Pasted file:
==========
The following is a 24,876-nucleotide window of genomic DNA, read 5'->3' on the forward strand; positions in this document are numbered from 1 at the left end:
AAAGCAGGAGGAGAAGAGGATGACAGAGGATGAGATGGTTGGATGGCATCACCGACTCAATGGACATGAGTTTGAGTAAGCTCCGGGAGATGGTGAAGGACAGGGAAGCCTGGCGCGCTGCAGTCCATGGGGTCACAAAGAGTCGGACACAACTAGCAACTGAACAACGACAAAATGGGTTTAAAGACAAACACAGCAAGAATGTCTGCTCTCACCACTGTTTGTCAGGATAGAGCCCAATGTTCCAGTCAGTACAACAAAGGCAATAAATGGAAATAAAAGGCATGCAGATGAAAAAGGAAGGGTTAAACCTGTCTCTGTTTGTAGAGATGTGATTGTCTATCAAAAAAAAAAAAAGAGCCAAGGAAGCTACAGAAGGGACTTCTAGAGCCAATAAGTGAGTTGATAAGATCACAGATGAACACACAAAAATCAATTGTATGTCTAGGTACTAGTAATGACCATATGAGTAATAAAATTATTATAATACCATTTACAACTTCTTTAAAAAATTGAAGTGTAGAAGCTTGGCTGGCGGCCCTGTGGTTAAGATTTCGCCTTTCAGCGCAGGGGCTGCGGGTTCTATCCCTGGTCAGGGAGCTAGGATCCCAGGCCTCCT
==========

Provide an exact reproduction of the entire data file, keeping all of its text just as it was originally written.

The following is a 24,876-nucleotide window of genomic DNA, read 5'->3' on the forward strand; positions in this document are numbered from 1 at the left end:
AAAGCAGGAGGAGAAGAGGATGACAGAGGATGAGATGGTTGGATGGCATCACCGACTCAATGGACATGAGTTTGAGTAAGCTCCGGGAGATGGTGAAGGACAGGGAAGCCTGGCGCGCTGCAGTCCATGGGGTCACAAAGAGTCGGACACAACTAGCAACTGAACAACGACAAAATGGGTTTAAAGACAAACACAGCAAGAATGTCTGCTCTCACCACTGTTTGTCAGGATAGAGCCCAATGTTCCAGTCAGTACAACAAAGGCAATAAATGGAAATAAAAGGCATGCAGATGAAAAAGGAAGGGTTAAACCTGTCTCTGTTTGTAGAGATGTGATTGTCTATCAAAAAAAAAAAAAGAGCCAAGGAAGCTACAGAAGGGACTTCTAGAGCCAATAAGTGAGTTGATAAGATCACAGATGAACACACAAAAATCAATTGTATGTCTAGGTACTAGTAATGACCATATGAGTAATAAAATTATTATAATACCATTTACAACTTCTTTAAAAAATTGAAGTGTAGAAGCTTGGCTGGCGGCCCTGTGGTTAAGATTTCGCCTTTCAGCGCAGGGGCTGCGGGTTCTATCCCTGGTCAGGGAGCTAGGATCCCAGGCCTCCT